Basically I want three things from all the pipes and waves coming into and emanating from my house. First, I want internet access at a reasonable-for-2005 speed. Second, I want to watch red-blooded American sports: football and basketball, at the college and professional levels. Third, I want to watch my blue-blood European sport: soccer, at the league and international levels. That’s it.
In exchange for those services, I am prepared to pay, quite handsomely I think, the sum of $65 dollars. Near as I can figure, you could probably offer me a 256kbs internet connection, ESPN, and Fox Soccer, and meet the floor of my criteria for aforementioned cash. You could offer more (say Cox Sports channel, or NBA Season Ticket channels), or better (HDTV, faster ‘net connection), and I could probably be convinced to pay a bit more, or just earn a good name.
Simple, right? A small bit of IP pipe, two TV channels, good service, and you’ve got me hooked for the rest of my foreseeable life. And hey, I’m flexible. You want to offer me Wi-Fi instead of landline broadband? I’m game. You want to deliver those two channels over copper instead of cable? Cool with me.
Sadly, this is not how the world works.
Instead of accepting the transaction terms outlined above, you, Mr. Cable Monopoly, are currently trying to offer me everything except what I want. So I am forced to enumerate what I do not want.
I don’t care about The Disney Channel, or most other channels. I’ve had 300-channel cable, and all I got out of it was a profound depression. At those moments where I had time and inclination to sit down with the remote and the all-scrolling program guide, I would flip through the next 1.5 hours of programming for all of those 300 channels, bright-eyed with expectation and excitement at exploring the offerings of the largest, most well-funded entertainment industry the sum total of the entire Earth’s efforts has produced, and inevitably conclude, “meh, there’s nothing good on TV.”
This is after flipping through screenful upon screenful of TVGuide listings, for fifteen minutes.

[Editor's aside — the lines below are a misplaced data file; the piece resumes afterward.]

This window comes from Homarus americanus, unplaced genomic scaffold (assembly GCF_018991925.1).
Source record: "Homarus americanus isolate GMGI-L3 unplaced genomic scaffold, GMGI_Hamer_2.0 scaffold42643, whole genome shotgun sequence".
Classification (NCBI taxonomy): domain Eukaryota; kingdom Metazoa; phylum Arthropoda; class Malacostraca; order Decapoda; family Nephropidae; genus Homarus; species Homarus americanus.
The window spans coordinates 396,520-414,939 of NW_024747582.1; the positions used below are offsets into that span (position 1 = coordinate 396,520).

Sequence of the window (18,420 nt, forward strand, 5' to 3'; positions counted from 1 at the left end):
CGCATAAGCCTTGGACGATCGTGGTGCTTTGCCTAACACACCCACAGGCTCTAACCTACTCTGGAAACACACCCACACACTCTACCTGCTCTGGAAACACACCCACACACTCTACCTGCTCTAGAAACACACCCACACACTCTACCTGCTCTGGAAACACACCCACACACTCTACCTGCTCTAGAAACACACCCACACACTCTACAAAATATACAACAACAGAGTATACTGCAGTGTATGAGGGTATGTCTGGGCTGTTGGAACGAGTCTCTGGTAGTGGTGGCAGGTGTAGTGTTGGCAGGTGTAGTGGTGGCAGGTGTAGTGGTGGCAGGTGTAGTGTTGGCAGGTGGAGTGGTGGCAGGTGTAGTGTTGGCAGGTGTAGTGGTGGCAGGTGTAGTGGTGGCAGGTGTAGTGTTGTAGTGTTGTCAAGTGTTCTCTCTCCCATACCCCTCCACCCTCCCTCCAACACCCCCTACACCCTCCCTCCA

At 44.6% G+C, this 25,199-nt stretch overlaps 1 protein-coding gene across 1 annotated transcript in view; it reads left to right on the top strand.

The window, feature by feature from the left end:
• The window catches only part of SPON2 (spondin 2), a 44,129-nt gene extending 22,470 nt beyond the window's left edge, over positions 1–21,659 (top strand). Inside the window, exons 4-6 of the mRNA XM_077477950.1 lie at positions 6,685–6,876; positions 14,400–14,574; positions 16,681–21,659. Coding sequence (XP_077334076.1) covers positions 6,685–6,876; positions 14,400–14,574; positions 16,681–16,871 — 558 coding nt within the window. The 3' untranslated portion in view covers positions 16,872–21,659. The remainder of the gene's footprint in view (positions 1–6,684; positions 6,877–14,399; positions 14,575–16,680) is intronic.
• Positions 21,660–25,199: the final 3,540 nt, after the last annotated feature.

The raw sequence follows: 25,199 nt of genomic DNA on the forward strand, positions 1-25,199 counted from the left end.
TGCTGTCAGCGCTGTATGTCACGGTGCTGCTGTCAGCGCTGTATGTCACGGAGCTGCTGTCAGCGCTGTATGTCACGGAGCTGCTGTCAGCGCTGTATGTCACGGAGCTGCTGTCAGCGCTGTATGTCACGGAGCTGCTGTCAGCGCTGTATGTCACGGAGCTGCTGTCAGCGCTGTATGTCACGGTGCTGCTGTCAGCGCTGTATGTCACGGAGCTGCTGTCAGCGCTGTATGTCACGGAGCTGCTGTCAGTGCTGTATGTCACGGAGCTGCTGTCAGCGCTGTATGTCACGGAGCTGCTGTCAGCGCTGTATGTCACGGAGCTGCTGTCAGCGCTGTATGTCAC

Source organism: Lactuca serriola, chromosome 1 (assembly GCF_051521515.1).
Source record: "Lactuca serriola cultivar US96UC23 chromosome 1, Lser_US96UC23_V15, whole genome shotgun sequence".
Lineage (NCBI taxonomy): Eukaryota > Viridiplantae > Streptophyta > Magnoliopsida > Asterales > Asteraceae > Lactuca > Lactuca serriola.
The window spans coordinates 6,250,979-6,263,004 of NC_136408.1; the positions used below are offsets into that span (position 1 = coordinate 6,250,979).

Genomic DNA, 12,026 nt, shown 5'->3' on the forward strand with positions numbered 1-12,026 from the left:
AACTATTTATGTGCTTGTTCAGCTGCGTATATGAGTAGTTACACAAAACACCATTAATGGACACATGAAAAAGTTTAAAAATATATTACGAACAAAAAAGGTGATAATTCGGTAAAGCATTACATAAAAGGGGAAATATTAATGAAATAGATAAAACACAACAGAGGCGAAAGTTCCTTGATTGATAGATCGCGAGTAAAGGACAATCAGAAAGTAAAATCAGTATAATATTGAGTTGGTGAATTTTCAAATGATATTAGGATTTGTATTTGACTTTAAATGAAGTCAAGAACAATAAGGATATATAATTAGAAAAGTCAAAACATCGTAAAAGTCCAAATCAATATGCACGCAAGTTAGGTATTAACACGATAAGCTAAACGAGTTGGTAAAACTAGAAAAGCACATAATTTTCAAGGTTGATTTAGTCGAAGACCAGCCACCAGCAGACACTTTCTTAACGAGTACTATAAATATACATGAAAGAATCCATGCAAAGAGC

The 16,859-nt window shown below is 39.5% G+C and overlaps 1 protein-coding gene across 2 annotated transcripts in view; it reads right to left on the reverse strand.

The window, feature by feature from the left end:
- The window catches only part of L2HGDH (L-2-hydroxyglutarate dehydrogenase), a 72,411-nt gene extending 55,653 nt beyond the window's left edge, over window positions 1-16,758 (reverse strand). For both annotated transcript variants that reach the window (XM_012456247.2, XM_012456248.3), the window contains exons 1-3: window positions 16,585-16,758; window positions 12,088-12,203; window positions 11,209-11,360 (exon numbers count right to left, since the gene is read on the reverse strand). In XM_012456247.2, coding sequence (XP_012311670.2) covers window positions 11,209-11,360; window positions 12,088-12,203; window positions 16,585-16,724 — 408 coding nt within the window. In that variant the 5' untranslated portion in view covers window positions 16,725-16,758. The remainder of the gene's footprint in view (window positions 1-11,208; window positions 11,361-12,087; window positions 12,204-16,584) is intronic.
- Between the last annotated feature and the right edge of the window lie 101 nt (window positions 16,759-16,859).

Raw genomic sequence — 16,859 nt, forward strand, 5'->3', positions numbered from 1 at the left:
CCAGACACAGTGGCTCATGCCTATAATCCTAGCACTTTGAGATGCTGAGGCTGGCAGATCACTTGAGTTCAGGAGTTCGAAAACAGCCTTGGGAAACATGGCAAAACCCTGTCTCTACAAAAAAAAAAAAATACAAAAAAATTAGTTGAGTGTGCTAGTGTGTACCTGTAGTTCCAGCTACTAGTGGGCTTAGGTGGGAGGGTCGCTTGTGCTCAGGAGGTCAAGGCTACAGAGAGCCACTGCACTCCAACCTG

I don’t care about landline phone service. I have a perfectly good cell phone that comes with many, many minutes that I pay dearly for. There is no reason for me to accommodate another ten digit number in my life.
I donít care about most TV shows. The ones I watch, I can download anyways, and watch it (as Ryan pointed out) when I want, without commercial interruption.
Basically, I’m saying this: I know what I like, I find out what I like through means other than the TV, and I don’t care that you, Mr. Cable Monopoly, offer me these 300-odd other channels that carry exactly nothing that I wish to watch.
My last point is that my demands could easily be met. I am basically asking for TV-on-demand, or at least a la carte cable, which is a death toll for many obtuse media business models and agreements. I am also asking to decouple TV from internet from phone, but still to offer all three. These are not new ideas. They are also eminently possible using technology that is at least five years old. But near as I can figure, these companies do not actually care about giving me what I want. I’m not even a selfish, crying baby to them. I’m just nameless, noiseless krill that gets sucked up and digested in their bloated primitive corporate entity.
So, in summary, I know what I want, neither Comcast nor Bellsouth nor Verizon give it to me, and in fact instead of giving me what I would like they instead give me exactly what I do no want, and this is all when they are fully capable of delivering what I want.